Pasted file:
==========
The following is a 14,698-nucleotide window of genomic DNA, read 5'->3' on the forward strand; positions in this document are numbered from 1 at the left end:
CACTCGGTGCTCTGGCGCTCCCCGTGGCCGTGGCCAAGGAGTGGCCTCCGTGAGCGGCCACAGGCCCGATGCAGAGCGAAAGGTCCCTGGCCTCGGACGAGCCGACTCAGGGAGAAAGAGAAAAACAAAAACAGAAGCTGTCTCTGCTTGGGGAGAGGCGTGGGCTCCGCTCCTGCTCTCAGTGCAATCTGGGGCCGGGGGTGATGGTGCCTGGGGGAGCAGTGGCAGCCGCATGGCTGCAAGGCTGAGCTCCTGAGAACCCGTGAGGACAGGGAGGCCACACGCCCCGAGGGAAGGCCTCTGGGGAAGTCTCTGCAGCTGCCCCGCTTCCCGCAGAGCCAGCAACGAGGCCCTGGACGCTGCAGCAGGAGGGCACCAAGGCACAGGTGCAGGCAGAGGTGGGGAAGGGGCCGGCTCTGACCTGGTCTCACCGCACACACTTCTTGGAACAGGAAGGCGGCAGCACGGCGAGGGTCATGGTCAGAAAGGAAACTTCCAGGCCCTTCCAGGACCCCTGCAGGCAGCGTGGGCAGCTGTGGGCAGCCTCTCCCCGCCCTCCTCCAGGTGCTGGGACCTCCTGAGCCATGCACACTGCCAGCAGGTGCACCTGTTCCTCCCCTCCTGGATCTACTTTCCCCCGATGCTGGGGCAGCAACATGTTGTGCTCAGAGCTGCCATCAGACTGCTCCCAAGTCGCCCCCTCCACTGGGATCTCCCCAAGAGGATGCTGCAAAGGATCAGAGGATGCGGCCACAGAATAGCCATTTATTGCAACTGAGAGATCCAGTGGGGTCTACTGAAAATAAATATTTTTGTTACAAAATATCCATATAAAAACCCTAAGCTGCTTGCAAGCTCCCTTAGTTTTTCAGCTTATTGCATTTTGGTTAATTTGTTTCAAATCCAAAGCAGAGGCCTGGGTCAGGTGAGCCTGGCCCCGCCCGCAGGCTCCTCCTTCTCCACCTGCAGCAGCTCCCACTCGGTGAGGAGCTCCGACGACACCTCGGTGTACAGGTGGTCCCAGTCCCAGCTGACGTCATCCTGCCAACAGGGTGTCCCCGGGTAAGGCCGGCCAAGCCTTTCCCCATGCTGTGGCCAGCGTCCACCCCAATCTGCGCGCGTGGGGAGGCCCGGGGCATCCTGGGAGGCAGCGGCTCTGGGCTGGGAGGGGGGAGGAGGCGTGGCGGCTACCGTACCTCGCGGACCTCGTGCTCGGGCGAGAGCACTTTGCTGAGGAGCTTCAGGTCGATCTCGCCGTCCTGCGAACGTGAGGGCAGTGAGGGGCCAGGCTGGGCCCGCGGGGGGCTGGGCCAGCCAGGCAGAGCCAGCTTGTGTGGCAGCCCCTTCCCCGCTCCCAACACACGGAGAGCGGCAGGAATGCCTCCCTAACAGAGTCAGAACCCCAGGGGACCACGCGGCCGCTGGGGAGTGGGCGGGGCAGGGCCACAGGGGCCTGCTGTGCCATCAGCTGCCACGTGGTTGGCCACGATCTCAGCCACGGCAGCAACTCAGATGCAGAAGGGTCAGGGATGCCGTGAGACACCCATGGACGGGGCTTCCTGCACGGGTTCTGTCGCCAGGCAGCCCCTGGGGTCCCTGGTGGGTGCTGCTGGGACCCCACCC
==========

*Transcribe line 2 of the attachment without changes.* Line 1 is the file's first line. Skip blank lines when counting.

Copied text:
CACTCGGTGCTCTGGCGCTCCCCGTGGCCGTGGCCAAGGAGTGGCCTCCGTGAGCGGCCACAGGCCCGATGCAGAGCGAAAGGTCCCTGGCCTCGGACGAGCCGACTCAGGGAGAAAGAGAAAAACAAAAACAGAAGCTGTCTCTGCTTGGGGAGAGGCGTGGGCTCCGCTCCTGCTCTCAGTGCAATCTGGGGCCGGGGGTGATGGTGCCTGGGGGAGCAGTGGCAGCCGCATGGCTGCAAGGCTGAGCTCCTGAGAACCCGTGAGGACAGGGAGGCCACACGCCCCGAGGGAAGGCCTCTGGGGAAGTCTCTGCAGCTGCCCCGCTTCCCGCAGAGCCAGCAACGAGGCCCTGGACGCTGCAGCAGGAGGGCACCAAGGCACAGGTGCAGGCAGAGGTGGGGAAGGGGCCGGCTCTGACCTGGTCTCACCGCACACACTTCTTGGAACAGGAAGGCGGCAGCACGGCGAGGGTCATGGTCAGAAAGGAAACTTCCAGGCCCTTCCAGGACCCCTGCAGGCAGCGTGGGCAGCTGTGGGCAGCCTCTCCCCGCCCTCCTCCAGGTGCTGGGACCTCCTGAGCCATGCACACTGCCAGCAGGTGCACCTGTTCCTCCCCTCCTGGATCTACTTTCCCCCGATGCTGGGGCAGCAACATGTTGTGCTCAGAGCTGCCATCAGACTGCTCCCAAGTCGCCCCCTCCACTGGGATCTCCCCAAGAGGATGCTGCAAAGGATCAGAGGATGCGGCCACAGAATAGCCATTTATTGCAACTGAGAGATCCAGTGGGGTCTACTGAAAATAAATATTTTTGTTACAAAATATCCATATAAAAACCCTAAGCTGCTTGCAAGCTCCCTTAGTTTTTCAGCTTATTGCATTTTGGTTAATTTGTTTCAAATCCAAAGCAGAGGCCTGGGTCAGGTGAGCCTGGCCCCGCCCGCAGGCTCCTCCTTCTCCACCTGCAGCAGCTCCCACTCGGTGAGGAGCTCCGACGACACCTCGGTGTACAGGTGGTCCCAGTCCCAGCTGACGTCATCCTGCCAACAGGGTGTCCCCGGGTAAGGCCGGCCAAGCCTTTCCCCATGCTGTGGCCAGCGTCCACCCCAATCTGCGCGCGTGGGGAGGCCCGGGGCATCCTGGGAGGCAGCGGCTCTGGGCTGGGAGGGGGGAGGAGGCGTGGCGGCTACCGTACCTCGCGGACCTCGTGCTCGGGCGAGAGCACTTTGCTGAGGAGCTTCAGGTCGATCTCGCCGTCCTGCGAACGTGAGGGCAGTGAGGGGCCAGGCTGGGCCCGCGGGGGGCTGGGCCAGCCAGGCAGAGCCAGCTTGTGTGGCAGCCCCTTCCCCGCTCCCAACACACGGAGAGCGGCAGGAATGCCTCCCTAACAGAGTCAGAACCCCAGGGGACCACGCGGCCGCTGGGGAGTGGGCGGGGCAGGGCCACAGGGGCCTGCTGTGCCATCAGCTGCCACGTGGTTGGCCACGATCTCAGCCACGGCAGCAACTCAGATGCAGAAGGGTCAGGGATGCCGTGAGACACCCATGGACGGGGCTTCCTGCACGGGTTCTGTCGCCAGGCAGCCCCTGGGGTCCCTGGTGGGTGCTGCTGGGACCCCACCC